Dr John Robinson is far from the only academic to voice alarm at the Treaty brownwashing scam.
This from the Herald archives about historian Dr Giselle Byrnes’ experience with the Waitangi Tribunal.
(Note: the paragraphs below are cherry-picked for easy digestion, not all consecutive.)
The tribunal – one of New Zealand’s more controversial institutions – has become a nursery for the rewriting of New Zealand’s history.
It seems a laudable enterprise. But questions are emerging about the academic validity of the history the tribunal is producing.
In a new book, The Waitangi Tribunal and New Zealand History, Victoria University historian Dr Giselle Byrnes lays damning charges against the tribunal, describing its attempts to write history as a “noble, but ultimately flawed experiment”.
The tribunal, she says, is not writing “objective history”. Rather, the reports it produces are deeply political and overwhelmingly focused on the present. It commits the ultimate faux pas of judging the past by the standards of the present.
Tribunal history also has a strong Maori bias, Dr Byrnes says. Maori characters and stories are given much more emphasis and weight than Pakeha characters and stories. “The reports increasingly champion or advocate the Maori cause.”
This is not the first time an historian has questioned the academic integrity of the history produced by the Waitangi Tribunal. Other historians – including Keith Sorrenson, Michael Belgrave and Bill Oliver – have raised similar concerns.
Other academics are also concerned, but reluctant to say anything publicly, Dr Byrnes says.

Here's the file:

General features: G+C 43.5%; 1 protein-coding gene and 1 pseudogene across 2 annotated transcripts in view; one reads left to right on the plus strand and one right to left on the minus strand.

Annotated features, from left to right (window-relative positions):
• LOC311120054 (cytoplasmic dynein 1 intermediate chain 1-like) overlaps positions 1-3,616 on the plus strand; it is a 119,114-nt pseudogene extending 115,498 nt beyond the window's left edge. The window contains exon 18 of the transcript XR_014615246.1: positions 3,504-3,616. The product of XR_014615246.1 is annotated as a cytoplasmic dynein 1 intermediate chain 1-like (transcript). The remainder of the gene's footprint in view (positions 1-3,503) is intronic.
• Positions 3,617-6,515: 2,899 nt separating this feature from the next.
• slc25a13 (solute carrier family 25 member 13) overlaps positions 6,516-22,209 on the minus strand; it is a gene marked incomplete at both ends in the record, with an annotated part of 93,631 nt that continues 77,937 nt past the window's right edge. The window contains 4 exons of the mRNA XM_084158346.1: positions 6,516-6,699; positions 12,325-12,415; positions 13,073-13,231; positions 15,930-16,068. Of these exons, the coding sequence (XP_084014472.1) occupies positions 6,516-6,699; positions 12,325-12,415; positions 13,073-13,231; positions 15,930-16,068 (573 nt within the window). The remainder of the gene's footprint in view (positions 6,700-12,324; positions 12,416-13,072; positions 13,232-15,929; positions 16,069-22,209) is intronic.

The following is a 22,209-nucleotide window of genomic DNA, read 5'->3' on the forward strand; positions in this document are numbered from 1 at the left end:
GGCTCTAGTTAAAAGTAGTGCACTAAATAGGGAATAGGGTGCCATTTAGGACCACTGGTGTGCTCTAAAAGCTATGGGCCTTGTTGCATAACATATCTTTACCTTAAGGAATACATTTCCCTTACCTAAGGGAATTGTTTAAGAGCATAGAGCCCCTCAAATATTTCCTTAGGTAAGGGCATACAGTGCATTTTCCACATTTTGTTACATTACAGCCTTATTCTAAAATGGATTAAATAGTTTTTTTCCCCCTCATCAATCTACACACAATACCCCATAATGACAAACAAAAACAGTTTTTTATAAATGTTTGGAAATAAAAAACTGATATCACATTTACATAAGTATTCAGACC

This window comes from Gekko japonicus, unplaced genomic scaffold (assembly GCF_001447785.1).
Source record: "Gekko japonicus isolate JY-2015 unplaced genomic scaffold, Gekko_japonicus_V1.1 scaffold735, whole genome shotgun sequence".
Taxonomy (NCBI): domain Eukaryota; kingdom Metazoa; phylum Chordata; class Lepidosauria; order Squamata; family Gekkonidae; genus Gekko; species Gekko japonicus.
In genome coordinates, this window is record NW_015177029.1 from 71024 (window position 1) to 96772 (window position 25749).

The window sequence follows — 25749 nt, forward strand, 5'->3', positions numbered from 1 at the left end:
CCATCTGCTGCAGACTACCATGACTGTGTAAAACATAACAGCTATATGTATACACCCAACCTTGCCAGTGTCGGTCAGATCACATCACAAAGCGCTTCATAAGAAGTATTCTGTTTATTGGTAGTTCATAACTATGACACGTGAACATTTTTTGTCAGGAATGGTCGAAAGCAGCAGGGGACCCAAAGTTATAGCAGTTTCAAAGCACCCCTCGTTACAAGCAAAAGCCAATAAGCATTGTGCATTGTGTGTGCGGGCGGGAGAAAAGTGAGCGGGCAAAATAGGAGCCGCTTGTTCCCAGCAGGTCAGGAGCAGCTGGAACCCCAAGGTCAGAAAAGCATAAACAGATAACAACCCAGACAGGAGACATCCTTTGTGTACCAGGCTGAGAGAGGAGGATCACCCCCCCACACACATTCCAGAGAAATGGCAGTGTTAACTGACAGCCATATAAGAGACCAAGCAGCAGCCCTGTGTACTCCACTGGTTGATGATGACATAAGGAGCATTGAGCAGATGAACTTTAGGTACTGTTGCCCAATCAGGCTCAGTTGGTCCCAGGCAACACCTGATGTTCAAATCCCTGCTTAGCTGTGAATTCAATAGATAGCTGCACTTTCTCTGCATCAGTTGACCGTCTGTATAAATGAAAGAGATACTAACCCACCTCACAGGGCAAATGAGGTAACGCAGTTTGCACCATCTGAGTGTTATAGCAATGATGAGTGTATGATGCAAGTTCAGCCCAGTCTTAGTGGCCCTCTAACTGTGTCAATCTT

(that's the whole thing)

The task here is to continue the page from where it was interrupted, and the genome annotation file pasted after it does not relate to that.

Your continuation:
“I know that many historians have felt some kind of disquiet about the sort of history the tribunal has been producing over the past few years. They haven’t spoken out about it because most historians have liberal political leanings and they don’t want to be seen as undermining or criticising the whole process.”
“This is an area of energy and activity that is exposing a huge amount about our history. We need to pay it serious attention because the tribunal is publishing these historical narratives and people are buying these books thinking they are truthful accounts.”
Dr Byrnes … believes the tribunal should make overtly clear its inherent bias, otherwise there is a danger that lay people reading tribunal reports will be misled.
“If you don’t read the reports alongside the legislation it does look like it’s very biased history.”
Her experience sounds eerily similar to that of sceptical climate scientists.
Now this was from 2004. But if you think the Treaty brownwashing process has become more balanced in recent years, stay tuned.
Thanks for this article to Ross Baker of the One New Zealand Foundation.